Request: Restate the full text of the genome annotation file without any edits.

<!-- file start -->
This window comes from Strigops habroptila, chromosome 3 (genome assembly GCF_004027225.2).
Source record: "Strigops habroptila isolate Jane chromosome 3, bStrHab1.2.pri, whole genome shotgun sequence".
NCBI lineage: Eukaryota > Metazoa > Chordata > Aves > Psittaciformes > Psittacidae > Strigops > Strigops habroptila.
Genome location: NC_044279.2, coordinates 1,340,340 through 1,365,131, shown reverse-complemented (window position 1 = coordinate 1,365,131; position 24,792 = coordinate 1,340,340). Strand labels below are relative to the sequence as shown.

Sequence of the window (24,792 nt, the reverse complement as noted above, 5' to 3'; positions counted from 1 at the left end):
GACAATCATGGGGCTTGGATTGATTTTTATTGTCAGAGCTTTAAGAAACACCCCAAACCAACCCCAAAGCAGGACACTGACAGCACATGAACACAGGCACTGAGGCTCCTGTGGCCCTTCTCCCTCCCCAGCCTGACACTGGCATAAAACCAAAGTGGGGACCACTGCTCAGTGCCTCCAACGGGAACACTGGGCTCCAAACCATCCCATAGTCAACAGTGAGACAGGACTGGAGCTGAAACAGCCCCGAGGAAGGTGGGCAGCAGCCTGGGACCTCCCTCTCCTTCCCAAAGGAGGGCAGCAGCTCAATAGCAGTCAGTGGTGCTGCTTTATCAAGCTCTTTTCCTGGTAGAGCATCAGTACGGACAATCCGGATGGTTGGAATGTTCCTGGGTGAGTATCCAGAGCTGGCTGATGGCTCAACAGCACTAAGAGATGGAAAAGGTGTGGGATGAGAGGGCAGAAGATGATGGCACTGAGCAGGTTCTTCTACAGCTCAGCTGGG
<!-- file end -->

This window comes from Strigops habroptila, chromosome 3 (genome assembly GCF_004027225.2).
Source record: "Strigops habroptila isolate Jane chromosome 3, bStrHab1.2.pri, whole genome shotgun sequence".
NCBI lineage: Eukaryota > Metazoa > Chordata > Aves > Psittaciformes > Psittacidae > Strigops > Strigops habroptila.
Genome location: NC_044279.2, coordinates 1,340,340 through 1,365,131, shown reverse-complemented (window position 1 = coordinate 1,365,131; position 24,792 = coordinate 1,340,340). Strand labels below are relative to the sequence as shown.

Sequence of the window (24,792 nt, the reverse complement as noted above, 5' to 3'; positions counted from 1 at the left end):
GACAATCATGGGGCTTGGATTGATTTTTATTGTCAGAGCTTTAAGAAACACCCCAAACCAACCCCAAAGCAGGACACTGACAGCACATGAACACAGGCACTGAGGCTCCTGTGGCCCTTCTCCCTCCCCAGCCTGACACTGGCATAAAACCAAAGTGGGGACCACTGCTCAGTGCCTCCAACGGGAACACTGGGCTCCAAACCATCCCATAGTCAACAGTGAGACAGGACTGGAGCTGAAACAGCCCCGAGGAAGGTGGGCAGCAGCCTGGGACCTCCCTCTCCTTCCCAAAGGAGGGCAGCAGCTCAATAGCAGTCAGTGGTGCTGCTTTATCAAGCTCTTTTCCTGGTAGAGCATCAGTACGGACAATCCGGATGGTTGGAATGTTCCTGGGTGAGTATCCAGAGCTGGCTGATGGCTCAACAGCACTAAGAGATGGAAAAGGTGTGGGATGAGAGGGCAGAAGATGATGGCACTGAGCAGGTTCTTCTACAGCTCAGCTGGG